The fall harvest is in the bins for a southwest Nebraska producer who readily says when she headed into spring planting she knew it was going to be one with ups and downs.

Tracy Zink is from Indianola near McCook and operates a diversified grain operation. “All in all harvest went smooth. Once it is done you can go back and say that was not so bad.”

Glitches with Mother Nature were some of challenges, she said. Some growers experienced big downpours while her operation mostly had small rains. She tried to watch the forecast and tried not to go back into the fields before they were ready.

Typically her farm has 700 acres of irrigated ground. Zink’s overall corn acreage is about 1,500 acres, and the remaining mix is 300 to 400 acres each of soybeans, sorghum and wheat.

“The wind was a kicker this year. We didn’t lose any of the milo. It was as strong as soldiers but some of our corn varieties fell. But we were able to get it and get it picked. In years past when it goes down this time of year you might harvest one direction to keep the ears on. This year we slowed down a little bit and the ears stayed on. Every now and then I’d look down at the head and I thought of my derecho friends and I did not complain.”

A year ago, Iowa was hit hard with a derecho in August and those who were in the path lost their entire corn crop.

Zink’s yields did vary. One soybean field achieved 90 bushels an acre while another with a short pivot irrigation yielded 65 bushels per acre.

“Our irrigated corn was a positive. We could see a 10-bushel yield increase in several fields with pivots,” she said.

As the combine went through the field, Zink noticed that water distribution from the irrigation will need addressed to improve efficiency. Dryland corn felt the impact of spotty rains and heat.

“The dryland corn was pretty sad. Where it was corn on corn, mixing sorghum helped this year,” she said. “The water shut off and our worst continuous crop field was 80 bushels per acre. The ecofallow fields, which use wheat stubble, produced 130 bushels per acre. Historically those fields hit 150 bushels per acre.

Zink uses sorghum in the last year before summer fallow because it makes a good cover crop and it can be planted on the farm’s toughest acres. She projects a yield of 90 bushels per acre, which is profitable.

The best fields were on wheat stubble and they hit 130 bushels per acre, she said.

The sorghum harvest was mostly smooth as the heads were even so they did not have to go deep on the plant, but there were problems with the crop drying down.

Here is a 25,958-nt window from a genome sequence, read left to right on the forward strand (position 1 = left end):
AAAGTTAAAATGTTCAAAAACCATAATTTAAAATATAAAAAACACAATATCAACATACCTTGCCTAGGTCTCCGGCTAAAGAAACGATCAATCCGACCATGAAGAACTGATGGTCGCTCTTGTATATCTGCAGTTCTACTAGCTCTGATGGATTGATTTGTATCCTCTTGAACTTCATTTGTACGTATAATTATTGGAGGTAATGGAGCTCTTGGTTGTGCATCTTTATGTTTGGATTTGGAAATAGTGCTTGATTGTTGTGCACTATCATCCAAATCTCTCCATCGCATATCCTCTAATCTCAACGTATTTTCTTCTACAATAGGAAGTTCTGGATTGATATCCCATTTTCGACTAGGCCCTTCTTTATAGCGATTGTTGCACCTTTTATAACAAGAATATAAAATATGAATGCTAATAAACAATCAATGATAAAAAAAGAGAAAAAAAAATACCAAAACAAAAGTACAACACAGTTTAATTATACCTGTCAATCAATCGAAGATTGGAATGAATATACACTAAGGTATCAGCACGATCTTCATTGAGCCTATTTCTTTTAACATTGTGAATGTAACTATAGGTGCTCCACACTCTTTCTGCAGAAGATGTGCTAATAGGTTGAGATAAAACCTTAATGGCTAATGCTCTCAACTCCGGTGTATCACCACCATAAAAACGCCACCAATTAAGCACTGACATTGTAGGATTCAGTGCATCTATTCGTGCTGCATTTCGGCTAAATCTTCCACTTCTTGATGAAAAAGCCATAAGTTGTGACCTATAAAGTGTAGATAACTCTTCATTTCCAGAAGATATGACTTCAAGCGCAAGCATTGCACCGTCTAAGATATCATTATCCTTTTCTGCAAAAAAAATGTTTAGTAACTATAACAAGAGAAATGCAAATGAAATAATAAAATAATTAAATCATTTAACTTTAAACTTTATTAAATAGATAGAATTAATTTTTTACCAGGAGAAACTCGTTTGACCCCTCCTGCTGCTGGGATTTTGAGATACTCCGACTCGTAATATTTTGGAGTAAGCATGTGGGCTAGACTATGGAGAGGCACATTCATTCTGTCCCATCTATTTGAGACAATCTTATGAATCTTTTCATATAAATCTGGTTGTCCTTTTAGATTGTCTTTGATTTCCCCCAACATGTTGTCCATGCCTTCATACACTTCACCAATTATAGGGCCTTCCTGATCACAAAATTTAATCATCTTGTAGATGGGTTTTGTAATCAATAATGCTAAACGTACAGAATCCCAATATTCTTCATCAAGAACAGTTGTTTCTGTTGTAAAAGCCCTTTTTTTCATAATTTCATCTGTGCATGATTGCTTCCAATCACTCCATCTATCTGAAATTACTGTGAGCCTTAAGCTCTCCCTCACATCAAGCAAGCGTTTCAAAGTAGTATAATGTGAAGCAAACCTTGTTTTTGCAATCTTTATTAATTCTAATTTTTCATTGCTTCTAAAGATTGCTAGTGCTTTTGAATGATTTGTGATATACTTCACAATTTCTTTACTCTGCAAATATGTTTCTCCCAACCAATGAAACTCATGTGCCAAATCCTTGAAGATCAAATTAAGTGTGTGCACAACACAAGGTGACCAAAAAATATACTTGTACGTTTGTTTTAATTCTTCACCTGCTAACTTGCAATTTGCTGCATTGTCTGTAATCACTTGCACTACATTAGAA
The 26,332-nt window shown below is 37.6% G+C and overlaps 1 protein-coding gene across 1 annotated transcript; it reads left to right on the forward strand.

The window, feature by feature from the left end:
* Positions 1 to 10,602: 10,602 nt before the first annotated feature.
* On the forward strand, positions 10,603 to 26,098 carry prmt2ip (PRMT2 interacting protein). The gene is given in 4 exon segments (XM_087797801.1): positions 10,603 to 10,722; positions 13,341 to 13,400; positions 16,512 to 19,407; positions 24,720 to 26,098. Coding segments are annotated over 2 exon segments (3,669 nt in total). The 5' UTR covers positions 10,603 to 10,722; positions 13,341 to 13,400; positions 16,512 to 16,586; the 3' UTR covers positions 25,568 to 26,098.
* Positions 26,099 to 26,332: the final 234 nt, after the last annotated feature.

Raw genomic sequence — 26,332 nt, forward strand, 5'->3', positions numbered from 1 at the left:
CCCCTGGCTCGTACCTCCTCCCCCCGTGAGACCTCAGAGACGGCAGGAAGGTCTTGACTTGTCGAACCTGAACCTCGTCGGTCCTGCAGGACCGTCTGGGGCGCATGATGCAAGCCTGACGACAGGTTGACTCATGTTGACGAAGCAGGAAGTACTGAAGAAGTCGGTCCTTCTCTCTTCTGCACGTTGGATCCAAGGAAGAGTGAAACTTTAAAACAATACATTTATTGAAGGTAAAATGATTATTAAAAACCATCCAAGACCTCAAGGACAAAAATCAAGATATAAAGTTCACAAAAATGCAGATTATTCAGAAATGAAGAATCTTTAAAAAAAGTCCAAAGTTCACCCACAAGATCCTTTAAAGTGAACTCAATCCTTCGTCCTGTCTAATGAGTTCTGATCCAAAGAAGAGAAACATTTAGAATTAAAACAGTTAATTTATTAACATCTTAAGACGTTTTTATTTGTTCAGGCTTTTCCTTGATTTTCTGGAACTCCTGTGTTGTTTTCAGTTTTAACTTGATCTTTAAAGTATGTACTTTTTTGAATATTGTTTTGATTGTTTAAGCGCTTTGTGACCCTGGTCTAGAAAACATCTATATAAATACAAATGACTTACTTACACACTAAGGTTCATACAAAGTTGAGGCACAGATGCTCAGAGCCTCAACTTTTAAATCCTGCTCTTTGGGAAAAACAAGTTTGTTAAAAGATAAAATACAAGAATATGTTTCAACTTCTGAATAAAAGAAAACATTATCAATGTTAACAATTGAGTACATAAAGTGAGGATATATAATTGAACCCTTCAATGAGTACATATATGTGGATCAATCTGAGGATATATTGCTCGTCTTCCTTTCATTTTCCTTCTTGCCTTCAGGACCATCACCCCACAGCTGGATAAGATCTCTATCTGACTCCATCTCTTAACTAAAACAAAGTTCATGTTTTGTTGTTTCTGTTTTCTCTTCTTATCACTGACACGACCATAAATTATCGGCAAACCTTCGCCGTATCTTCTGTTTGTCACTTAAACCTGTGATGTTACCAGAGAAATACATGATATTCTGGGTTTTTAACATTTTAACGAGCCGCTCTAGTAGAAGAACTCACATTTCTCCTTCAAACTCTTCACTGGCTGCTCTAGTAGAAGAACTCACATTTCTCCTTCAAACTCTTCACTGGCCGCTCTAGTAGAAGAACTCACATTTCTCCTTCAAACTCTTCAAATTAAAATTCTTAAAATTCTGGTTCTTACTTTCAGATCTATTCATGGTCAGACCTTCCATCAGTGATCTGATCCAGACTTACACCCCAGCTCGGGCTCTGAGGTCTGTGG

“It was a lot later in the scope of what the maturity should have been because of growing degree days but we had to do some experimentation with weed control,” Zink said, adding that may have led to some delays, too.

She also likes to plant sorghum earlier in the season and her operation has two planters to be able accommodate spring planting needs. “As soon as the soil is warm enough I get the milo in and the second it looks ready I get it out.”

Many hours are spent scouting and maintaining the mix of spring-planted crops, she said.

“For the most part we thought we’d have some flare-ups with insects. It was a perfect scenario for the aphids but thankfully it didn’t pan out.”

Agronomists rightly warned many corn growers about the potential for rootworms but she considered herself fortunate because her corn crop did not have them.

“We spray fungicide when needed. When water is your limiting element there is only a certain yield you can shoot for,” Zink said and quipped, “I’d rather have my books green than my yields if it comes down to it.”

She looks for ways to experiment with varieties and crop practices that can also boost the bottom line.

As for 2022, Zink is more than a month into planning her input and marketing strategies. She has started to purchase some inputs and will try to do some fall fertilizer applications, which is a change in strategy, but it will allow her to treat the soil when the supply is more available and the price is not as high as some analysts are projecting if she waits to do it all in 2022.

Zink does not think there is much crop carryover as what is projected and that plays into her marketing strategy.

The southwest Nebraska operator also has concerns about other factors changing some of the historical benchmarks.

“Right now the fundamentals are off. I’m trying to stick with the fundamentals,” he said. “

Zink is projecting much higher diesel fuel and expenses and she may consider adding soybean acres to reduce some of those costs.

Dave Bergmeier can be reached at 620-227-1822 or dbergmeier@hpj.com.

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